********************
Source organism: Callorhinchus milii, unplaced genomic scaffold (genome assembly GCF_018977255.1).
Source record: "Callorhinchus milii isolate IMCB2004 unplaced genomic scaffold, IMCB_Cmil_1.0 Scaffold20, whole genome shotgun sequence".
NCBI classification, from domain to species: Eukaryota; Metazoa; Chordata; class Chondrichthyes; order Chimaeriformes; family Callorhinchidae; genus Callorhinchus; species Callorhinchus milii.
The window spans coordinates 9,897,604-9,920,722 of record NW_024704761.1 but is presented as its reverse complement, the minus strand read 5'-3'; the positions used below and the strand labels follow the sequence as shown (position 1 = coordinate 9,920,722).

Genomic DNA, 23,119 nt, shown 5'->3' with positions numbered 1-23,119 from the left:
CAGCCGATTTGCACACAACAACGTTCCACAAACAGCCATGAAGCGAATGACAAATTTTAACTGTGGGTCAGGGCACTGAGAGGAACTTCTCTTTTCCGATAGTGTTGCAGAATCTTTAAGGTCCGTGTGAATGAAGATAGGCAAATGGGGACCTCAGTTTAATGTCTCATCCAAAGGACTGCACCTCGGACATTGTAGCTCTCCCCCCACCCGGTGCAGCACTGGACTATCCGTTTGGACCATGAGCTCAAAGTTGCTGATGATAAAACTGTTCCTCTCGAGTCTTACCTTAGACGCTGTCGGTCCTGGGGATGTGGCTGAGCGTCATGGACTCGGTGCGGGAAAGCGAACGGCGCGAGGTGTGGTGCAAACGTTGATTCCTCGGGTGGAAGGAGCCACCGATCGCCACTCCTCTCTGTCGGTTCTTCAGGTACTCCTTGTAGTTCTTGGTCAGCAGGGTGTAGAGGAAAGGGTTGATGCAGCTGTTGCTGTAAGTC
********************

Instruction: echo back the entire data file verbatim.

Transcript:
Source organism: Callorhinchus milii, unplaced genomic scaffold (genome assembly GCF_018977255.1).
Source record: "Callorhinchus milii isolate IMCB2004 unplaced genomic scaffold, IMCB_Cmil_1.0 Scaffold20, whole genome shotgun sequence".
NCBI classification, from domain to species: Eukaryota; Metazoa; Chordata; class Chondrichthyes; order Chimaeriformes; family Callorhinchidae; genus Callorhinchus; species Callorhinchus milii.
The window spans coordinates 9,897,604-9,920,722 of record NW_024704761.1 but is presented as its reverse complement, the minus strand read 5'-3'; the positions used below and the strand labels follow the sequence as shown (position 1 = coordinate 9,920,722).

Genomic DNA, 23,119 nt, shown 5'->3' with positions numbered 1-23,119 from the left:
CAGCCGATTTGCACACAACAACGTTCCACAAACAGCCATGAAGCGAATGACAAATTTTAACTGTGGGTCAGGGCACTGAGAGGAACTTCTCTTTTCCGATAGTGTTGCAGAATCTTTAAGGTCCGTGTGAATGAAGATAGGCAAATGGGGACCTCAGTTTAATGTCTCATCCAAAGGACTGCACCTCGGACATTGTAGCTCTCCCCCCACCCGGTGCAGCACTGGACTATCCGTTTGGACCATGAGCTCAAAGTTGCTGATGATAAAACTGTTCCTCTCGAGTCTTACCTTAGACGCTGTCGGTCCTGGGGATGTGGCTGAGCGTCATGGACTCGGTGCGGGAAAGCGAACGGCGCGAGGTGTGGTGCAAACGTTGATTCCTCGGGTGGAAGGAGCCACCGATCGCCACTCCTCTCTGTCGGTTCTTCAGGTACTCCTTGTAGTTCTTGGTCAGCAGGGTGTAGAGGAAAGGGTTGATGCAGCTGTTGCTGTAAGTC